Yet, for three days now, the Internet is full of influential social media accounts telling us that Saad never spoke against social distancing norms and he is, on the contrary, a victim of “doctored” audio clips.

The genesis of this misinformation is a (now disputed) report published in the Indian Express on 9 May. The report headlined "Tablighi FIR: Police probe indicates Saad audio clip was doctored" was published by the newspaper on the front page of its New Delhi edition.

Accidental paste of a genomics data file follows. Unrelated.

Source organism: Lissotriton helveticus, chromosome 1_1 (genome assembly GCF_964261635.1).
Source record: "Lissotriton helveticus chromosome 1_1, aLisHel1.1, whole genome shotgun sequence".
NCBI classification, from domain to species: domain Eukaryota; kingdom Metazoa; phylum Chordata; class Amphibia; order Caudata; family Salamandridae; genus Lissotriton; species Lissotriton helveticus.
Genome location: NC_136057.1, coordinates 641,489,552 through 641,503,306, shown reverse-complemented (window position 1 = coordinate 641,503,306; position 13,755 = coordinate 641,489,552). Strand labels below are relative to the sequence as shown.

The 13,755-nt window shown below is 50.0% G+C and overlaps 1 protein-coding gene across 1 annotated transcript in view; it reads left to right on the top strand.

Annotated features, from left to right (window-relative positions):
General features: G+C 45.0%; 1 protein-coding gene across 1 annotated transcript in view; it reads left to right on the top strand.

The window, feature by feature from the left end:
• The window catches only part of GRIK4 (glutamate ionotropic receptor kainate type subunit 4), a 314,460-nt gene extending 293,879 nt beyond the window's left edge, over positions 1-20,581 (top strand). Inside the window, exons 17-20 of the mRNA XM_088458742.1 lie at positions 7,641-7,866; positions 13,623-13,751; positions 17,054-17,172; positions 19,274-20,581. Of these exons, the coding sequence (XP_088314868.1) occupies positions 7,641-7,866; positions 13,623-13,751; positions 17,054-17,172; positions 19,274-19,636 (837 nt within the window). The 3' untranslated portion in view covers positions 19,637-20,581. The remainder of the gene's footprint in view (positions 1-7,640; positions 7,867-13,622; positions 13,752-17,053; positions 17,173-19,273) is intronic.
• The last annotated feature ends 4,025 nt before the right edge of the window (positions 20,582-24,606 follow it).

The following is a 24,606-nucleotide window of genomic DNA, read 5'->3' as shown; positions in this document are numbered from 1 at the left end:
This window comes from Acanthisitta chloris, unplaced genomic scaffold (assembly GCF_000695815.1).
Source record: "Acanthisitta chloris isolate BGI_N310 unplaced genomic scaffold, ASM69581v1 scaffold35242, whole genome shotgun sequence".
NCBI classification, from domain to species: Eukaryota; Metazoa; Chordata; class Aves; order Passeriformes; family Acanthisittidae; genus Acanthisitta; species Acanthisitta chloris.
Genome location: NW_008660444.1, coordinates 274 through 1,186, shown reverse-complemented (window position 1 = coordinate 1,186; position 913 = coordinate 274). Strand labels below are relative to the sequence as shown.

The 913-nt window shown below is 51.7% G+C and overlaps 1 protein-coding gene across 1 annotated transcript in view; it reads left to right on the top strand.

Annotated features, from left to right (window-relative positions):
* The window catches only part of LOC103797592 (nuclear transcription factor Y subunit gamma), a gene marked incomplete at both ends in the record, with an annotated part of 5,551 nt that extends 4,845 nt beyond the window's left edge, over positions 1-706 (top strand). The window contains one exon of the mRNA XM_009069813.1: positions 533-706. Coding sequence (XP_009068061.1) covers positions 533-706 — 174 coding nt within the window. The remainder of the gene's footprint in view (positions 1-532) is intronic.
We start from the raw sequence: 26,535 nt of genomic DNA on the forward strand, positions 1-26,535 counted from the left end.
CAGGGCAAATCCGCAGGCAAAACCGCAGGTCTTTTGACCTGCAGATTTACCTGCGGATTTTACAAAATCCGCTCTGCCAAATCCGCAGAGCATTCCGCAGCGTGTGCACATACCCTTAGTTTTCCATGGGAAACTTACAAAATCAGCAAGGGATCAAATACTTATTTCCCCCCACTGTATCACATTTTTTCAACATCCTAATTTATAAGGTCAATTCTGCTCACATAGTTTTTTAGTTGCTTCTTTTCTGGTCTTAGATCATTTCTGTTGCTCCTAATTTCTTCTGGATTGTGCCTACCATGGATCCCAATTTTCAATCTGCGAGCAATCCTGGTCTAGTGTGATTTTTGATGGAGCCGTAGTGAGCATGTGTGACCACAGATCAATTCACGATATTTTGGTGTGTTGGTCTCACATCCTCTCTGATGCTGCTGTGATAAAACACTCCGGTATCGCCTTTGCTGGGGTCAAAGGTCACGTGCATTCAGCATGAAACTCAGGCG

The report quoted unnamed “sources” as saying that an audio clip of Maulana Saad mentioned in the FIR against him, which suggested that he had asked the Jamaat members not to follow social distancing norms and prohibitory orders, is “doctored”.

Given that Saad’s audio speeches and their translations available online clearly reveal that he said this and more, the claim of the said audio clip being “doctored” or not is a moot point.

When presented as a headline, it clearly misleads and misinforms.

The report’s claim itself has been rejected by the Delhi Police officially and publicly.

Before we elaborate on why the Express report was a shoddy piece of journalism if not outright fraud, let’s take a look at the report, the subsequent rejection by the Delhi Police and the newspaper’s response.

An excerpt in the Indian Express report said: